Fredericksburg Dispatch changes policy following ABC7 Investigation

Fredericksburg Dispatch changes policy following ABC 7 Investigation. (ABC7)

Fredericksburg Dispatch stands alone no more. After a series of 7 On Your Side I-Team investigations, Fredericksburg Dispatch has changed its 911 policy concerning "pocket dials" or "butt calls".

Before 7 On Your Side started investigating, calls labeled “butt dials” were just dismissed. Now, dispatchers will not only call the number back, they will also send an emergency crew - every time.

"Fredericksburg 911 where's your emergency. Hello?" That is the 911 call that changed Michael Paulus' life.

"Next month, we'll be sending my father's ashes into the Chesapeake Bay. That's the final goodbye," said a somber Paulus.

It's also a call that led to a 7 On Your Side Investigation and a change in policy at Fredericksburg City Dispatch.

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"I'm not going to answer that question,” replied Fredericksburg Police PIO Sarah Kirkpatrick, when asked if her department regrets how they got to this change.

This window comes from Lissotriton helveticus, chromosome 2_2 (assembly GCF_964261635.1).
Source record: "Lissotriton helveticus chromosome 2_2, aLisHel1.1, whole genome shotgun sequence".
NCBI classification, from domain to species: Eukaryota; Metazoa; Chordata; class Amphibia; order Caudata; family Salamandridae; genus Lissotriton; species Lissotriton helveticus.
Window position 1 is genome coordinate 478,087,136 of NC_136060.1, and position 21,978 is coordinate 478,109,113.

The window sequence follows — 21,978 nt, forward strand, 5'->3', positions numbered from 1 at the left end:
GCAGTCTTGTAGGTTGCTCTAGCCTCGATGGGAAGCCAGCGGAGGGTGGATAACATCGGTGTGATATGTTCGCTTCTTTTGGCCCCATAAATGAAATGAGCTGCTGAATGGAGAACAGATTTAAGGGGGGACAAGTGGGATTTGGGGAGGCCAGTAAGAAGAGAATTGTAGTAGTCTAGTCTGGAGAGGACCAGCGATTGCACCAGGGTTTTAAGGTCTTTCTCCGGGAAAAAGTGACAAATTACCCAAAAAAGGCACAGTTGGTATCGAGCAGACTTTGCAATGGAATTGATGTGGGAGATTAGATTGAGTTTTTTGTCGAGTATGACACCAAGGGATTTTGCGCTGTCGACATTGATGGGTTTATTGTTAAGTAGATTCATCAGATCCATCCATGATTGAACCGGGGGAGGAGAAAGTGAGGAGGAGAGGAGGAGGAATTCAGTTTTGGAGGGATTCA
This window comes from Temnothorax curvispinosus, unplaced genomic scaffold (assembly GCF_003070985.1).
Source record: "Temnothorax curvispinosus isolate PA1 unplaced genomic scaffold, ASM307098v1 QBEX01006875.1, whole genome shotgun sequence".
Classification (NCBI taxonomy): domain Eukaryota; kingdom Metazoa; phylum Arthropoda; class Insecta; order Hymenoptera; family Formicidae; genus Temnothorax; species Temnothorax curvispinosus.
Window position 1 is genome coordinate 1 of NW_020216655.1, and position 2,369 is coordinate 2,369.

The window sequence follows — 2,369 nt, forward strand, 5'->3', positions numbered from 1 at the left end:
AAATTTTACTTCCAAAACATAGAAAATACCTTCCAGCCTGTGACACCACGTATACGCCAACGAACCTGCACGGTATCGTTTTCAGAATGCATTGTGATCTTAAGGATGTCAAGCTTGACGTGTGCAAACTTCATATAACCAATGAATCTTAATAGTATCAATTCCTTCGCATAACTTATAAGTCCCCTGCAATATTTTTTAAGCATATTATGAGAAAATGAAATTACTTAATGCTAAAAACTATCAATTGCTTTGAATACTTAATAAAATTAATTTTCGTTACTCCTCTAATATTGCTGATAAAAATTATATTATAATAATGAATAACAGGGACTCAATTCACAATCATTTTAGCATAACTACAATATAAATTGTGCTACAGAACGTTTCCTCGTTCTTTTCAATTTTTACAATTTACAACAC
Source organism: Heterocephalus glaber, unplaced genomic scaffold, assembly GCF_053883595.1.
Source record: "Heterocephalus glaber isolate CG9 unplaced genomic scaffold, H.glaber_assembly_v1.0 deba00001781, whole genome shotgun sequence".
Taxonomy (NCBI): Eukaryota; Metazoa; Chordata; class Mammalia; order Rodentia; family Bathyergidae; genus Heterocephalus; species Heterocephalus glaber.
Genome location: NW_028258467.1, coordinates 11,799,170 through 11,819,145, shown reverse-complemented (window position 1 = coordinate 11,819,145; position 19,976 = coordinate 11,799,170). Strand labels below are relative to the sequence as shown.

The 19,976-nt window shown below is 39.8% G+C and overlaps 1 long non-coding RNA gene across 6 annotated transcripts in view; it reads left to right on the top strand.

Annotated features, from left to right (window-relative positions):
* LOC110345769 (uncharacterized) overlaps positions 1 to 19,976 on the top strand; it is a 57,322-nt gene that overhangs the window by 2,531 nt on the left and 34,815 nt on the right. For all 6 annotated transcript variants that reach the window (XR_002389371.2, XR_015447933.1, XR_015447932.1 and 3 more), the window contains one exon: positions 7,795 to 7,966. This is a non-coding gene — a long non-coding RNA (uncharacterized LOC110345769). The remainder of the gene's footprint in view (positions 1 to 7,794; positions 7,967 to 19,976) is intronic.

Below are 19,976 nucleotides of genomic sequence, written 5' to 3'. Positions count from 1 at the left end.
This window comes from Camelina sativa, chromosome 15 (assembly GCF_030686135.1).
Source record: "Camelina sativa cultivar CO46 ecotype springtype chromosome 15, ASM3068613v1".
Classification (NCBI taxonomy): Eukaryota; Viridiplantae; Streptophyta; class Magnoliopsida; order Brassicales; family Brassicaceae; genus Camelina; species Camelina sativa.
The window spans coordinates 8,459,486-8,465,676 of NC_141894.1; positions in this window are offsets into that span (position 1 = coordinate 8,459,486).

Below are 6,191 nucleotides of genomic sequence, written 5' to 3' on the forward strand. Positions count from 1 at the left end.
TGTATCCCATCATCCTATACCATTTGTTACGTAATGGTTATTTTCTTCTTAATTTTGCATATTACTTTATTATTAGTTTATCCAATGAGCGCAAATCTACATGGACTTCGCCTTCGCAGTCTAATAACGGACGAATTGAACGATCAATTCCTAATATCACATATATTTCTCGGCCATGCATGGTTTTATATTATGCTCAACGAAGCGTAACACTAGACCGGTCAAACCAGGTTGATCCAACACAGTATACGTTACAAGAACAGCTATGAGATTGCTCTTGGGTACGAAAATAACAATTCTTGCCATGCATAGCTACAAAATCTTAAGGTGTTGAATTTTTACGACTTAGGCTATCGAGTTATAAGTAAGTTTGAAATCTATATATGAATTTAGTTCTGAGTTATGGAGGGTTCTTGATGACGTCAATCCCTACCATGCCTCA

Late in the evening on April 26, 56-year-old Robert Paulus, who had heart disease, called 911. When the dispatcher answered, she heard nothing on the other end, except a strange sound and labeled the call a "pocket call" or "butt dial". No callback was made. No help was sent. A few hours later, Paulus was found dead.

"My father died alone,” said Paulus. “He cried for help one last time and nobody came."

The I-Team learned Fredericksburg was the only dispatch center in the DC Metro area that doesn't call back or send a crew for silent calls. But no longer. After a month-long internal investigation by Fredericksburg Police, policy has changed.

Stated Kirkpatrick, "We took this incident very seriously and we did a thorough investigation and we did a thorough review of the policy. We want to make sure something like this doesn't happen in the future."

Now, if someone calls 911 and nothing is heard, the dispatcher will call back and leave a message. If the caller cannot be reached, an emergency crew will be sent - every time.

"It's unfortunate that my father had to go through this and pass away before it actually changed," concluded Paulus who believes the new policy would have saved his father’s life. "With my father dialing 911, if somebody had responded, I'm 100 certain I'd still have my dad today, or I'd at least be able to say goodbye."

This change in policy at Fredericksburg Dispatch is its first in seven years. So, in addition to this change, Fredericksburg will now review its 911 policy every year to make sure it stays current.

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